Continuing the discussion from The Hero’s Journey:
Learning about Kishōtenketsu this in James Yu’s excellent newsletter (see here) and wanted to continue the discussion around the classic “hero’s journey” narrative structure as this offers a very interesting alternative!
Basic idea here:
Kishōtenketsu (起承転結) describes the structure and development of classic Chinese, Korean and Japanese narratives. It was originally used in Chinese poetry as a four-line composition, such as Qijue, and is also referred to as kishōtengō (起承転合). The first Chinese character refers to the introduction or kiku (起句), the next: development, shōku (承句), the third: twist, tenku (転句), and the last character indicates conclusion or kekku (結句). 句 is the phrase (句, ku ), and gō (合) means “meeting point of introduction 起 and twist 転” for conclusion. It is called giseungjeongyeol (Hangul: 기승전결; Hanja: 起承轉結) in Korean.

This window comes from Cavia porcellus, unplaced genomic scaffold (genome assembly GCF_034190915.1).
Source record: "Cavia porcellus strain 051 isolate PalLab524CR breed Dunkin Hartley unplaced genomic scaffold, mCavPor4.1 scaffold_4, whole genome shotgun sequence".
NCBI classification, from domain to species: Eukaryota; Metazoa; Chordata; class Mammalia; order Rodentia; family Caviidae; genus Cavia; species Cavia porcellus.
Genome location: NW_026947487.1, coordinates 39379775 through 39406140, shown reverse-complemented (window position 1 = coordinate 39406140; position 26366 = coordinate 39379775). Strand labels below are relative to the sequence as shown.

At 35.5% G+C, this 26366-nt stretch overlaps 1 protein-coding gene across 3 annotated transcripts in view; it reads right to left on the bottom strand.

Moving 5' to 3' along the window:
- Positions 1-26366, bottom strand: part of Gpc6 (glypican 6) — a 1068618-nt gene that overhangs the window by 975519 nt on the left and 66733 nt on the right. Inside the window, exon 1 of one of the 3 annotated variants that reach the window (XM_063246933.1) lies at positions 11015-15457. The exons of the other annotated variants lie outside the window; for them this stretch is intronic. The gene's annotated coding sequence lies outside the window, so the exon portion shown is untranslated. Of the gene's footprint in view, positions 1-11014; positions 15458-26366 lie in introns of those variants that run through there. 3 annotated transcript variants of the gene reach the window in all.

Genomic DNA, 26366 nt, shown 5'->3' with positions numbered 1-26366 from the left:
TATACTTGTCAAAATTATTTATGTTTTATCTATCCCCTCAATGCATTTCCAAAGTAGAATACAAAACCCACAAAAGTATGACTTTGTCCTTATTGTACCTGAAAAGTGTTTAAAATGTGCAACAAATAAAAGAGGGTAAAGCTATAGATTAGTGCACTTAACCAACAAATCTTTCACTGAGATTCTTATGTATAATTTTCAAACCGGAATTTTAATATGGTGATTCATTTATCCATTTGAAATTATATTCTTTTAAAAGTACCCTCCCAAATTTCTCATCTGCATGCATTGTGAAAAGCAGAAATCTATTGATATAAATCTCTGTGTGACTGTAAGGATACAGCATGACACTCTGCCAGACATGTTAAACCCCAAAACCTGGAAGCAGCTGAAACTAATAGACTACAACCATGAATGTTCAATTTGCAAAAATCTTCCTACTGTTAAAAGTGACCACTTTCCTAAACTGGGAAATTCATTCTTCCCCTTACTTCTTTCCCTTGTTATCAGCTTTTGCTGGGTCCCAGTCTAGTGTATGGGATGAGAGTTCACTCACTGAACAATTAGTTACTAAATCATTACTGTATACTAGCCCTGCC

From James’ newsletter:
Instead of direct conflict at the center, it’s all about a twist, and a conclusion that doesn’t have to follow a straight line.
Structures like this intrigues me because it breaks us out of a (possibly) stale mode of thinking. The Hero’s Journey goes beyond fiction and seeps into all parts of life: from startup pitches to how we sum up a hard day to our spouse. Could a different fictional structure change the power structures of the real world?
In this vein, I’ve been enjoying reading the manga The Walking Man, which is, as you guessed, all about a man that walks across Japan. It’s a salve for conflict driven narratives. The man walks. He finds objects. Pets a dog. There are complications. But he doesn’t wind himself into knots trying to fix them. Sometimes they fix themselves. Sometimes they don’t. Unexpected things happen.
So — less arc; more twist! Complication, rather than explicit conflict.
Apparently a form commonly found in Chinese poetry, Japanese manga, and video game level design.